• It can threaten their personal interests, their self-respect.
  • It can upset their denial.
  • There will be a cost to live as subjects of Jesus’ kingdom because the rest of society doesn’t share your values.
  • There will be persecution.
  • Those who have spoken out for God have always been subjects of violence from the ungodly.
  • The cause of the persecution is not simply righteousness, not merely your distinctive life-style, but specifically, “because of me,” because of Jesus.
  • Your moral conduct is grounded in the authority and radical demands of Jesus himself.
  • The disciples of Christ share in Christ’s sufferings in this life.
  • Jesus says, “’A servant is not greater than his master.
  • If they persecuted me, they will also persecute you.” (Jn.15:20)
  • To be persecuted for God is therefore a badge of honor.
  • It means joining in with Jesus and the prophets who have gone before you as with “a band of brothers.” (France)
  • Verses 11-12 turn from third person to second person.
  • Jesus is emphasizing to his closest disciples that THEY are going to stand out from the rest.
  • YOU have a corporate impact as a community of disciples, as an alternative society in the world.
  • A city on a hill is noticed by all who pass by, AND it’s easy to take potshots at.
  • A people shining the light of truth into a dark world virtually invites criticism and attack.
  • The call to be glad about persecution sounds strange.
  • But as with those who mourn, the blessing is not in the suffering in itself, but in the promised outcome.
  • Here the reward becomes explicit – “your reward is great in heaven.”
  • Yet it’s NOT a reward that’s a repayment of God to you for your good works.
  • God’s reward goes way beyond that.
  • The good that is promised to you – that brings rejoicing – far outweighs the bad you may experience now.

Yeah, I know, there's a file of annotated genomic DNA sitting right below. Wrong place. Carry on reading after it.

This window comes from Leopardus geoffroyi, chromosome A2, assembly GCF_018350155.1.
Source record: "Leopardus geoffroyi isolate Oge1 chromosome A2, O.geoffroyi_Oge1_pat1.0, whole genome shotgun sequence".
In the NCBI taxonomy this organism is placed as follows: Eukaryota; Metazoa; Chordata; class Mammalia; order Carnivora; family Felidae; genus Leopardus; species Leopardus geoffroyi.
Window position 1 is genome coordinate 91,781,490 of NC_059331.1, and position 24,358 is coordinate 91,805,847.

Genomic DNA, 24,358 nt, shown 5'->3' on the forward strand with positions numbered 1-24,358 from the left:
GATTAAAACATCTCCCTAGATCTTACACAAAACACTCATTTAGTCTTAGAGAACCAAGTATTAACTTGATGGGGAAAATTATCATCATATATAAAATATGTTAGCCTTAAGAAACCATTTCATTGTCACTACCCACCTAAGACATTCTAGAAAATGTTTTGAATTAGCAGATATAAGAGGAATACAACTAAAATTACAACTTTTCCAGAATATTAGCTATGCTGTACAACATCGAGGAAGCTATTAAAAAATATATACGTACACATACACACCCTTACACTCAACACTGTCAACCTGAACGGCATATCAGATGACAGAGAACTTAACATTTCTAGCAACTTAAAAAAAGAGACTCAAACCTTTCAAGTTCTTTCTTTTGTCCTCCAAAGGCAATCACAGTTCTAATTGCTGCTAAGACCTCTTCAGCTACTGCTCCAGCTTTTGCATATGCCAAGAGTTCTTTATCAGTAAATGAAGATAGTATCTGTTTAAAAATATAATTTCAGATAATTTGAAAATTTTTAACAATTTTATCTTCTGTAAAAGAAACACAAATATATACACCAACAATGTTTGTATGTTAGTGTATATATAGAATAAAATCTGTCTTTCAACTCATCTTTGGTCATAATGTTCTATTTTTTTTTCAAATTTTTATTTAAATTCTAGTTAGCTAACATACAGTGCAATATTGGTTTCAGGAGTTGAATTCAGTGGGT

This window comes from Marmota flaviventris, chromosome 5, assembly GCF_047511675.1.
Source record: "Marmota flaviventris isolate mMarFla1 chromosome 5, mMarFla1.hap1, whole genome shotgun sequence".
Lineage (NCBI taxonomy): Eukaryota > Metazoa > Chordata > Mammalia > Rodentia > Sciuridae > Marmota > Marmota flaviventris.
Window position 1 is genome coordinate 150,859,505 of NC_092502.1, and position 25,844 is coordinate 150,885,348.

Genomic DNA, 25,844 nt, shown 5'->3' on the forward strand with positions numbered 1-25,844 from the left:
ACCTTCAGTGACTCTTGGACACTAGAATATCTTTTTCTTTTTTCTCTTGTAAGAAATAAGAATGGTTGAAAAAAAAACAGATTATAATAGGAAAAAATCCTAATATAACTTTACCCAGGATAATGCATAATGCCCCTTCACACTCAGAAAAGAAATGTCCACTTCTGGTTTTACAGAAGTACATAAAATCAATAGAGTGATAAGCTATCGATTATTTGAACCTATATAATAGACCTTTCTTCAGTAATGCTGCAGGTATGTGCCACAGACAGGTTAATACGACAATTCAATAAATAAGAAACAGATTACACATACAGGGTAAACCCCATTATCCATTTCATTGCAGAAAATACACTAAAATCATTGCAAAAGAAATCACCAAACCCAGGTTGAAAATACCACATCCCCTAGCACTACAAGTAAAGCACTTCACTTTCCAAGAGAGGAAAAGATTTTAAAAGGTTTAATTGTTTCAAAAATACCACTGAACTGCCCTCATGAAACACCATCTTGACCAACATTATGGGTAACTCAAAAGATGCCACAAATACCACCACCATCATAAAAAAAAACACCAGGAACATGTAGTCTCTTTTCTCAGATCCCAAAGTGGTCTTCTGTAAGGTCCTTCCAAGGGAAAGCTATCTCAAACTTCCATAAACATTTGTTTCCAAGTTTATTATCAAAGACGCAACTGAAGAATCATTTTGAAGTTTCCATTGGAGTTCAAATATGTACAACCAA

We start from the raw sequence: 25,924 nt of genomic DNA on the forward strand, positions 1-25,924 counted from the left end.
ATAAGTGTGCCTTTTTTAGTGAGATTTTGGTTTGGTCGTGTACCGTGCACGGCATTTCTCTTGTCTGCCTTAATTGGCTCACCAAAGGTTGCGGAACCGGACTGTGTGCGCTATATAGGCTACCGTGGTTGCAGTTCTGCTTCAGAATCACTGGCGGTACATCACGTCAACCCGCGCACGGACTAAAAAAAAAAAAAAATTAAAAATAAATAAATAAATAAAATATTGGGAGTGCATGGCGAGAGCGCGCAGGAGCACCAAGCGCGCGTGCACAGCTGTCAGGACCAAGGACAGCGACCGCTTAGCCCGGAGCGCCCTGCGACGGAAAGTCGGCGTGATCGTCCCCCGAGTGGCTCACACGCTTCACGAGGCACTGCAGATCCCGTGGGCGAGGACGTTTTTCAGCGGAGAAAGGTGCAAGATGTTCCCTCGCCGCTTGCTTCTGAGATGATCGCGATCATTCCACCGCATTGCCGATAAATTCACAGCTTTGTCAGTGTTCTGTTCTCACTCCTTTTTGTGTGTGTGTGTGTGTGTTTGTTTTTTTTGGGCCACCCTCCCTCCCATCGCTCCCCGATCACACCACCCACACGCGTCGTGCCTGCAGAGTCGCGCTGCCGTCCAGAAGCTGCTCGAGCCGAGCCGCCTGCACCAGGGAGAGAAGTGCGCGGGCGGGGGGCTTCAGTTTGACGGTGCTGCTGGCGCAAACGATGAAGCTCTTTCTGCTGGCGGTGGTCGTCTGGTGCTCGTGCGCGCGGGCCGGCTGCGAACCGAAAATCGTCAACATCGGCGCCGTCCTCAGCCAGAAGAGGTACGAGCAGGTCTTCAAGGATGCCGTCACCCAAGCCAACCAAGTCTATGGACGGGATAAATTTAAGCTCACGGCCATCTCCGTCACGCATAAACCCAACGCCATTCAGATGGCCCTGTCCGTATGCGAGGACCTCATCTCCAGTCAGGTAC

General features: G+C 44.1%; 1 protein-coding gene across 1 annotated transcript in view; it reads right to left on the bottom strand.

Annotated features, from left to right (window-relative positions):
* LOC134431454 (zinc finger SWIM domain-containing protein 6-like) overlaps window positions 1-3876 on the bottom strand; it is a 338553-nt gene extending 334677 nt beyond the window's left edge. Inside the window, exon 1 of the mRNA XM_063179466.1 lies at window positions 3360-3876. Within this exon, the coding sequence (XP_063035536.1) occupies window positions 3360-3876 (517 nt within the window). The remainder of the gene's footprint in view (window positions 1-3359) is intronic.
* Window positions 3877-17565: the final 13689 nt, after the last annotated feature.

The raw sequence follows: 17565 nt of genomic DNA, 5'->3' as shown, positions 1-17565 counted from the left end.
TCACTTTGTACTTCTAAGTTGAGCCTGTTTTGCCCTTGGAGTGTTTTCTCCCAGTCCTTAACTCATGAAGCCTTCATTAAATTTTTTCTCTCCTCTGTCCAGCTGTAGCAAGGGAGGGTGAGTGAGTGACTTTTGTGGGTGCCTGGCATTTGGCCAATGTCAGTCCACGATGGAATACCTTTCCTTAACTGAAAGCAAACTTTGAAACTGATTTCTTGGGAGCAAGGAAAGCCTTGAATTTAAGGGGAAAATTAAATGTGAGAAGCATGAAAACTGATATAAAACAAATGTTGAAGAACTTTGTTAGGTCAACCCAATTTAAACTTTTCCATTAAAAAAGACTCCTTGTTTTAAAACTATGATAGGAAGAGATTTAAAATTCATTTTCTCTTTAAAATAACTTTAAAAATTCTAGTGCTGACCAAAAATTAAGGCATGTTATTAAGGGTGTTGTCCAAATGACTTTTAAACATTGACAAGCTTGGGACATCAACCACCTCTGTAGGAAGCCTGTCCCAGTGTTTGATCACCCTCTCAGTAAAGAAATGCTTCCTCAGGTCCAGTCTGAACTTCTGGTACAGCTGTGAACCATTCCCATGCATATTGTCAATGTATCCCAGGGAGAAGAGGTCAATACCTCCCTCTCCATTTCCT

• Your heavenly reward includes – at the very least – an unending face to face relationship with God in the consummation.

Jesus in the beatitudes.

  • Jesus says, “blessed are those who mourn.”
  • Jesus mourns when he sees that the people are like sheep without a shepherd.
  • Jesus says “blessed are the meek.”
  • Jesus is meek and humble.
  • He lays a gentle, easy yoke on his people.
  • Jesus says “blessed are those who hunger and thirst for righteousness.”
  • He hungers for and fulfills all righteousness by his sinless life.
  • Jesus says “blessed are the merciful.” He is merciful.
  • What most often moves him to perform miracles is his compassion for the sick and needy.
  • When he sees people in need, he empathizes with them and heals them.
  • Jesus says “blessed are the pure in heart.”
  • He is so pure that no one can find a legitimate charge against him at his trial.
  • Jesus says “blessed are the peacemakers.”
  • He offers healing and salvation to the people he meets.
  • And he offers his own life to reconcile you to God.
  • Jesus offers peace but not at any price.
  • Jesus says blessed are those who are persecuted because of righteousness.
  • “He [himself] was despised and rejected by men; a man of sorrows, and acquainted with grief.
  • Surely he has borne our griefs and carried our sorrows;
  • yet we esteemed him stricken, smitten by God, and afflicted…
  • he was pierced for our transgressions; he was crushed for our iniquities;
  • upon him was the chastisement that brought us peace, and with his wounds we are healed.” (Isa.53:3-5)  [Doriani]